“As an Oakland City Council member with a platform advocating for environmental and social justice, affordable housing, and universal access to health care, among other things, it is utterly disappointing and hypocritical for someone of your esteem to be in support of the apartheid state of Israel and the current and ongoing ethnic cleansing of the Palestinian people,” the letter said.

Kalb said Spreyer is his neighbor and described him as a “good guy.”

“He did not support their request. He pushed back on them,” Kalb said. “He was very supportive of me and told the class, ‘He’s coming to talk about climate change, not about the Middle East.’”

But the students were “adamant,” Kalb said.

Spreyer reportedly was concerned about two scenarios. The first was that if Kalb did come, “I would never get to speak about climate change,” Kalb said. “Students would force a conversation about the Middle East.” Spreyer also worried that there would be student protests.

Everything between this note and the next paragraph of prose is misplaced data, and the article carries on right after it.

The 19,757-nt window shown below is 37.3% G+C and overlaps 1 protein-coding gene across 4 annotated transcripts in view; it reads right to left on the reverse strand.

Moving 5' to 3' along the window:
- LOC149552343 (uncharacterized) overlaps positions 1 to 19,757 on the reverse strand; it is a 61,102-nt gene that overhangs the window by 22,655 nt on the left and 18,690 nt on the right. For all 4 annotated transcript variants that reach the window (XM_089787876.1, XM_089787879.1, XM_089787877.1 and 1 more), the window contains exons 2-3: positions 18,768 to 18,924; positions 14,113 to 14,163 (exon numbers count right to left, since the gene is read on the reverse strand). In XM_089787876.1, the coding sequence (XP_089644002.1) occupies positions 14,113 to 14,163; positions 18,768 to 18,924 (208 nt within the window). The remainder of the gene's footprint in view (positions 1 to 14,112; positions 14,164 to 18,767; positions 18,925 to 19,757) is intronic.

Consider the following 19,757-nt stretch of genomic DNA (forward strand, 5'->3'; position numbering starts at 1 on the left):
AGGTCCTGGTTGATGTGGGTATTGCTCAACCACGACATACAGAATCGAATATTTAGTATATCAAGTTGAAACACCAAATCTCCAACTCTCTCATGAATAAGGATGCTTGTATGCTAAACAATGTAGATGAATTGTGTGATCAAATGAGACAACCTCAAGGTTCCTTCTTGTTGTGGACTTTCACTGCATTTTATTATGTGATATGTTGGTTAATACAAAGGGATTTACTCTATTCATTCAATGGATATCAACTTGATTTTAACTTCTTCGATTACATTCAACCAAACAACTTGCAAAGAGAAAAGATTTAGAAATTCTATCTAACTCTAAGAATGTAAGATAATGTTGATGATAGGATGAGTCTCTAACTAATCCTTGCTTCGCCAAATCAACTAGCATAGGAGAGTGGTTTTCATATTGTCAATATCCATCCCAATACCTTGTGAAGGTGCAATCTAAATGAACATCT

“I don’t know if that would have happened or not, but he was worried about that,” Kalb said. “And he didn’t want to invite that. So he felt it would be best if I didn’t come this year. He felt very bad and said he was sorry. And that was that.”

Oakland City Council member Dan Kalb (center) at a press conference where parents, teachers and Jewish leaders expressed their distress at a statement on Gaza from the Oakland teachers union, Nov. 10, 2023. (Photo/Dan Ancona)
Oakland City Council member Dan Kalb (center) at a press conference where parents, teachers and Jewish leaders expressed their distress at a statement on Gaza from the Oakland teachers union, Nov. 10, 2023. (Photo/Dan Ancona)